The town was active as we arrived around 10:15 p.m. We parked at the Lincoln Diner for dinner just as drizzle started to fall.

In a good mood in Gettysburg

Eric and me

By now all of us were yawning and thinking ahead to the 75-mile overnight ride ahead. Diner food and sodas fueled us, as we looked out at the small groups of tourists gathered to hear guides in 1800s period dress explain the history of Gettysburg.

Another Coke for Mike, please

A steady, light rain set in and we put on rain jackets. A rather helpful gentleman suggested we didn’t realize the danger we faced riding at night. I thanked him for his kind words, which made him laugh.

Flatter, but not flat roads led us to Thurmont, mile 175, and our third Sheetz coffee stop of the ride. MG danced a little to the terrible 80s music playing inside and we topped up our caffeine and sugar reserves. The rain slackened and we got out of the jackets. The store clerk was on the phone to police after turning away a drunk customer who tried to buy beer.

While I was in line, the woman behind me asked, “you guys are really riding a bicycle at night in this weather?” I replied, “this isn’t weather!” She thought that was funny. The clerk then took her beer away from her because she was with the drunk guy.

The randonneur hokey-pokey in Thurmont

The 40-mile segment to our 22-hour control loomed ahead, over easy roads to Frederick, Md. and then on the hilly Rt. 335 south to Gaithersburg. It was in this segment that we started having some of the typical slowdowns that seem to happen when you’re tired and trying to just get there.

Lane flatted outside Frederick, which we knew about immediately when he commented on it in a very loud and sharp tone. After the rear wheel was dislodged and the rear tire removed, a group meeting broke out over whether to boot the tire.

Lane was also carrying a brand new spare tire. It was roundly agreed that, in the dark and under intermittent drizze, installing a new tire and tube might save some time. That, and the punctured tire was showing cords, which might have led to another flat. Lane pitched the old tire in a dumpster, which we hoped would take the flat tire hex with it.

Later Eric’s front generator light went dark, but the loose wire was discovered and on we went. While we waited for them up the road, I closed my eyes and drifted off, standing up. It felt really good, and I didn’t fall down. Finally we got to the IHOP with 45 minutes to kill, ready to eat. We had planned 90 minutes there. Oh well.

The place was full of randonneurs, late-night clubgoers, and a harried staff. Then, the bad news: Mike Binnix told us their Severna Park group had waited an hour to be served their meals. Turns out IHOP is not ready for the salsa-rando late-night convergence. The riders had to slam their food and run to stay on schedule.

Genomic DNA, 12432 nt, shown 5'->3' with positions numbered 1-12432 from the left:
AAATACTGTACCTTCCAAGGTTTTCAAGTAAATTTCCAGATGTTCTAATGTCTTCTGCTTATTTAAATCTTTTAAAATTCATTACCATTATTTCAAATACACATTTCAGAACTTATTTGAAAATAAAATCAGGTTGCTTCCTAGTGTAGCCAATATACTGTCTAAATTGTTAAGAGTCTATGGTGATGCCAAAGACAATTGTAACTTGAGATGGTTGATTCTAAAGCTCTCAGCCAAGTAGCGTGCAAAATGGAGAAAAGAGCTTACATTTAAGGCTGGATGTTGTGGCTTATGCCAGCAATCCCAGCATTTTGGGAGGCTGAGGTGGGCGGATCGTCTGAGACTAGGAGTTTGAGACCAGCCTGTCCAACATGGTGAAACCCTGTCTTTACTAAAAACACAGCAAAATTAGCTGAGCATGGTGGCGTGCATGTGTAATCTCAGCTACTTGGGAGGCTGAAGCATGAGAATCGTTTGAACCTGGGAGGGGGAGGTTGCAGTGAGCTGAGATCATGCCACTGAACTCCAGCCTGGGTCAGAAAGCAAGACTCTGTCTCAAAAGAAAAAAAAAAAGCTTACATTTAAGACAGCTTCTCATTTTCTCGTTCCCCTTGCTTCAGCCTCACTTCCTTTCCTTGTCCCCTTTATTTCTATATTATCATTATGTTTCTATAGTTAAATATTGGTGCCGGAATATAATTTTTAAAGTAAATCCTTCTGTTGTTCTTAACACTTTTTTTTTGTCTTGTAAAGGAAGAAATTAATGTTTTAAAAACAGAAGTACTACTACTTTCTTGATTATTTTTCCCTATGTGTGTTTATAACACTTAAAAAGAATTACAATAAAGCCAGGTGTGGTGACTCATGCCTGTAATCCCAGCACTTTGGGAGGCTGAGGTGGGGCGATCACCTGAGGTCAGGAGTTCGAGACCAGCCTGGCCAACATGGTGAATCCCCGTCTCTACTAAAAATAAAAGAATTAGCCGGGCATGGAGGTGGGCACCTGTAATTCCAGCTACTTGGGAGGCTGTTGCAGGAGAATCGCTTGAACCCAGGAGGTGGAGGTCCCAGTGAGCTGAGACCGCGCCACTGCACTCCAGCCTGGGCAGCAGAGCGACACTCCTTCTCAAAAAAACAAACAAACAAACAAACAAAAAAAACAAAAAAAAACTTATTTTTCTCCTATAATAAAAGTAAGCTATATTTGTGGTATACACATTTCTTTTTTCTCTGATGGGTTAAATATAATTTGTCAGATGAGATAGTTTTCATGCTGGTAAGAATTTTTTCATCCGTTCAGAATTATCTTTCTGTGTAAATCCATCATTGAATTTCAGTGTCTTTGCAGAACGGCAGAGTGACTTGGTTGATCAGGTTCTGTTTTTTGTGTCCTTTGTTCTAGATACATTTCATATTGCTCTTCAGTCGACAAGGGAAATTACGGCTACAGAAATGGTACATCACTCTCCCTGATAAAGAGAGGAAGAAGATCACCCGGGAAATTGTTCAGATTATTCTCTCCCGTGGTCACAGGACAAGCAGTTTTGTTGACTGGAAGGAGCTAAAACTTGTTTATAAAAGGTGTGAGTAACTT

Lane was famished and this was not a good scenario. He dashed across the street to a 7-11 to eat, while MG and I sat in the waiting area, too tired to move. In a few minutes everyone seemed to leave and we were seated and served our food just as Lane came back in. Mike got in a few winks but MG, Eric and I managed to stay awake.

IHOP, the fleche oasis

Fed and anticipating the finish, we got back on the saddles to cover the final 20 miles with visions of pillows dancing in our heads.

First light shone in the east between parting clouds. We enjoyed the downhills and dodged the broken pavement that dotted Rt. 355 as it crossed the I-495 Beltway and became Wisconsin Avenue in D.C.

Georgetown, nearly there!

By the time we got to Georgetown, the sun was up and we had the ride in the bag with time to spare. All five of us crossed an empty Key Bridge and arrived at the hotel to a bustling scene of randonneurs and bikes. Finished!

Mike and Lisa at the finish, at our second sunrise of this event

Handshakes and hugs all around, with Mike’s wife Lisa there to greet us, and a sweet kiss from MG, made it a finish to savor. Bill Beck took our team photo and we were done.

I wish to express gratitude to Lane for overseeing our route and controls, to Eric and Mike for being such good company, and to MG for being her patient and strong self. This was our second fleche together on tandem and we loved it.

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4 thoughts on “Table for Five at the D.C. Randonneurs Fleche

    • It was a lot of fun, but boy is the sleep deprivation hard to deal with. I’m glad we only do this kind of thing once a year. A great team makes it all worth it.

  1. Thanks Ed…great report. I was lucky enough to complete the 1st fleche in Korea a couple weeks ago. It was also my 1st chance to serve as a team captain. I often thought of my DC Randonneur friends as I planned and executed this wonderful event.